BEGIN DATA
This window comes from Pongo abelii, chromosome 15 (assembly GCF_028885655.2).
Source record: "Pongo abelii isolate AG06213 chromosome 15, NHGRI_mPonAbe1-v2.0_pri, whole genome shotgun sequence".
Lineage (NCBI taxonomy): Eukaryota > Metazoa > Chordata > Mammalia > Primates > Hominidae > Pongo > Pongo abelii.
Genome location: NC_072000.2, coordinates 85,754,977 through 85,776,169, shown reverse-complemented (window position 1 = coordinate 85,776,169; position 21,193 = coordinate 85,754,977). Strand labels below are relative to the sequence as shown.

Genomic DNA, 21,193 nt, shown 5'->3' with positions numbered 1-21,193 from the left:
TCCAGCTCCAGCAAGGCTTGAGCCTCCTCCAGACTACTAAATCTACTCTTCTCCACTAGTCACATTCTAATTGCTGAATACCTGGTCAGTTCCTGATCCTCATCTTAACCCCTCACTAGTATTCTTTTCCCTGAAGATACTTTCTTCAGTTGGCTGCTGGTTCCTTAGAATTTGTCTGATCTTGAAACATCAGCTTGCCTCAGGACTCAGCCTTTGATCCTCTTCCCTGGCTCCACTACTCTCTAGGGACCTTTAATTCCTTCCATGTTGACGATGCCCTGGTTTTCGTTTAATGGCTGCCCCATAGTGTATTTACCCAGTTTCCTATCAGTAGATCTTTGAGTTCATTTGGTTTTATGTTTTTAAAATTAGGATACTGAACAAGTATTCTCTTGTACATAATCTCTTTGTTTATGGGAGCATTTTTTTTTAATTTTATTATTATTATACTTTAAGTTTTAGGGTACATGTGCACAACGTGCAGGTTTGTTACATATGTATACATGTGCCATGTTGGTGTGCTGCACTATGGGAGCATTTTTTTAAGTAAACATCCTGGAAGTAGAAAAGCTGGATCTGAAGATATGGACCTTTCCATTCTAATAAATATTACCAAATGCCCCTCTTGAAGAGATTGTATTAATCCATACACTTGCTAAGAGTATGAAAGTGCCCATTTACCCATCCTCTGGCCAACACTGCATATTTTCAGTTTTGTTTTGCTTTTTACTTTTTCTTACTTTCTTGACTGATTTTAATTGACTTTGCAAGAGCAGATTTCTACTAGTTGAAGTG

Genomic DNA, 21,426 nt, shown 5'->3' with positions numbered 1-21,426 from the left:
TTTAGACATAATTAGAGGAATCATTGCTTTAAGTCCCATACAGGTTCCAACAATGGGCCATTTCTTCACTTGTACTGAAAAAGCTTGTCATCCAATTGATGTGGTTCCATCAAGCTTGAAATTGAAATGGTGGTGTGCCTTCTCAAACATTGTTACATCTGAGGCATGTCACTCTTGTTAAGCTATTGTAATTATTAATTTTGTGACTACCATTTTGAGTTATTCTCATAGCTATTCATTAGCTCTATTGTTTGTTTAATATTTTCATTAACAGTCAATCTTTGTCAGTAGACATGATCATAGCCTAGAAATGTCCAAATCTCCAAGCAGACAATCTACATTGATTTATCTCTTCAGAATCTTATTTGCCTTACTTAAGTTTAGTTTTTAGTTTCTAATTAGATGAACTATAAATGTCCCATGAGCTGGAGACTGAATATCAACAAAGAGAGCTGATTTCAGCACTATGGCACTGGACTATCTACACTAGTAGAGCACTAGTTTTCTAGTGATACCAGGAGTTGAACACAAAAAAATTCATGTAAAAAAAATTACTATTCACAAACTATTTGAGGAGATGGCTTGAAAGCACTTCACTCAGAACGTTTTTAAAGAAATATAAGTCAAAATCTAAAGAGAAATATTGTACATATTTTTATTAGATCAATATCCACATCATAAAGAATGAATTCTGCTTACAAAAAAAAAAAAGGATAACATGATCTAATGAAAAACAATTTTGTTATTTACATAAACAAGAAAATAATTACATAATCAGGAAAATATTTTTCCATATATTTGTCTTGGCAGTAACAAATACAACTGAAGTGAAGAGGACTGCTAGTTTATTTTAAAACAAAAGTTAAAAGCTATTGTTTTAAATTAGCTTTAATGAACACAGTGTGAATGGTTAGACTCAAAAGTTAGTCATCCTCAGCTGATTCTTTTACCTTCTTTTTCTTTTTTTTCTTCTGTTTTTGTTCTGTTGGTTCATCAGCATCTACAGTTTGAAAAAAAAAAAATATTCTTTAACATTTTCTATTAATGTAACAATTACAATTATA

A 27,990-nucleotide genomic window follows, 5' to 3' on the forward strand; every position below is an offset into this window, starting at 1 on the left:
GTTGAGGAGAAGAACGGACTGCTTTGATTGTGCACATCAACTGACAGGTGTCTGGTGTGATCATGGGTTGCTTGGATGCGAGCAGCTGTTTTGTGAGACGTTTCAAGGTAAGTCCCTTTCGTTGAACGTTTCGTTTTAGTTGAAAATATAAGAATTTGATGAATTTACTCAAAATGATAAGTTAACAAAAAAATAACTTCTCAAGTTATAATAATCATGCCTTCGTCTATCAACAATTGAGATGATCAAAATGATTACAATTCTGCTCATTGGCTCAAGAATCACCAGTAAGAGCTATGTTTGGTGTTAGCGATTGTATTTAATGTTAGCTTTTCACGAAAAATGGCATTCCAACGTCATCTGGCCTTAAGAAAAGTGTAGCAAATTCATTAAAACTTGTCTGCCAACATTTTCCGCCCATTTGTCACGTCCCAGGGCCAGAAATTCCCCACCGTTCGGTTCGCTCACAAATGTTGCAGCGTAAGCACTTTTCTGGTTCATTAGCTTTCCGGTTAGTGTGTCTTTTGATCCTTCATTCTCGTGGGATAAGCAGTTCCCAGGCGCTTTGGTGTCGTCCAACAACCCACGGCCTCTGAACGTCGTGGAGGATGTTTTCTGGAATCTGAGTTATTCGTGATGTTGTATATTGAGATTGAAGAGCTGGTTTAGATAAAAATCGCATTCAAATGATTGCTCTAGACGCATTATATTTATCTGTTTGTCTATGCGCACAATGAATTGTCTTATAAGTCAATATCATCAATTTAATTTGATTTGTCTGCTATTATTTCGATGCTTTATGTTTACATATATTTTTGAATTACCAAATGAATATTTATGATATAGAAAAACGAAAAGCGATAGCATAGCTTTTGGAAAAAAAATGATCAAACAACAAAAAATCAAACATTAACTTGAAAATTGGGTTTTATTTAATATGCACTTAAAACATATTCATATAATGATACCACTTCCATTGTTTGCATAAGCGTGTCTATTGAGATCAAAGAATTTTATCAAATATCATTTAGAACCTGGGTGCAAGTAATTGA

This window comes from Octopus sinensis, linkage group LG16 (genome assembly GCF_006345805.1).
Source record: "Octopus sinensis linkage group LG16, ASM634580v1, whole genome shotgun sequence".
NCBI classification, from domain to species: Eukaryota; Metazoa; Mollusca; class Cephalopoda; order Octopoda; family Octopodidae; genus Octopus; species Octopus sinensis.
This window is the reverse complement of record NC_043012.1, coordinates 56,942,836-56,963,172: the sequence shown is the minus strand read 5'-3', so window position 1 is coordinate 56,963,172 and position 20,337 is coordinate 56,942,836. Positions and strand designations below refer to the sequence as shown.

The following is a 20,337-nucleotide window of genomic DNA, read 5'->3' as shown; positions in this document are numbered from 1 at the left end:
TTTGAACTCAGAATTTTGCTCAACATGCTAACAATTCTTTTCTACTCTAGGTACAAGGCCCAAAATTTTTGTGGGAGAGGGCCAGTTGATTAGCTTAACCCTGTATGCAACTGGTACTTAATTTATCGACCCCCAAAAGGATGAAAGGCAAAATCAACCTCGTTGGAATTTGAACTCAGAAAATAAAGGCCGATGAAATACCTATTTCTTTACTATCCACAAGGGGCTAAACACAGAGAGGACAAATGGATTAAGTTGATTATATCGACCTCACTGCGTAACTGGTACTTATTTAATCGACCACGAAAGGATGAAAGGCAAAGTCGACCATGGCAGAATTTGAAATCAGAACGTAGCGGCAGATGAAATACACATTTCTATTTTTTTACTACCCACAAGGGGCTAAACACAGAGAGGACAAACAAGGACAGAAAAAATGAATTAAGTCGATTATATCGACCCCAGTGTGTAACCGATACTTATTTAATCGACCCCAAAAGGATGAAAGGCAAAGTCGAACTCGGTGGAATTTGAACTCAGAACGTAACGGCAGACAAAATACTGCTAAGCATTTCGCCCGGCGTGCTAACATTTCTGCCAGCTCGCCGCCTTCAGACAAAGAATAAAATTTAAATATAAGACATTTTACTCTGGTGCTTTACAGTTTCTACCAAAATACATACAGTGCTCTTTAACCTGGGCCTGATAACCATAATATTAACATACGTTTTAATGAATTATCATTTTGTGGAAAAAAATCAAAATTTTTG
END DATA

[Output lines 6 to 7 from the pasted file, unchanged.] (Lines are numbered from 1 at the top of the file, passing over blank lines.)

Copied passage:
TCCAGCTCCAGCAAGGCTTGAGCCTCCTCCAGACTACTAAATCTACTCTTCTCCACTAGTCACATTCTAATTGCTGAATACCTGGTCAGTTCCTGATCCTCATCTTAACCCCTCACTAGTATTCTTTTCCCTGAAGATACTTTCTTCAGTTGGCTGCTGGTTCCTTAGAATTTGTCTGATCTTGAAACATCAGCTTGCCTCAGGACTCAGCCTTTGATCCTCTTCCCTGGCTCCACTACTCTCTAGGGACCTTTAATTCCTTCCATGTTGACGATGCCCTGGTTTTCGTTTAATGGCTGCCCCATAGTGTATTTACCCAGTTTCCTATCAGTAGATCTTTGAGTTCATTTGGTTTTATGTTTTTAAAATTAGGATACTGAACAAGTATTCTCTTGTACATAATCTCTTTGTTTATGGGAGCATTTTTTTTTAATTTTATTATTATTATACTTTAAGTTTTAGGGTACATGTGCACAACGTGCAGGTTTGTTACATATGTATACATGTGCCATGTTGGTGTGCTGCACTATGGGAGCATTTTTTTAAGTAAACATCCTGGAAGTAGAAAAGCTGGATCTGAAGATATGGACCTTTCCATTCTAATAAATATTACCAAATGCCCCTCTTGAAGAGATTGTATTAATCCATACACTTGCTAAGAGTATGAAAGTGCCCATTTACCCATCCTCTGGCCAACACTGCATATTTTCAGTTTTGTTTTGCTTTTTACTTTTTCTTACTTTCTTGACTGATTTTAATTGACTTTGCAAGAGCAGATTTCTACTAGTTGAAGTG

Genomic DNA, 21,426 nt, shown 5'->3' with positions numbered 1-21,426 from the left: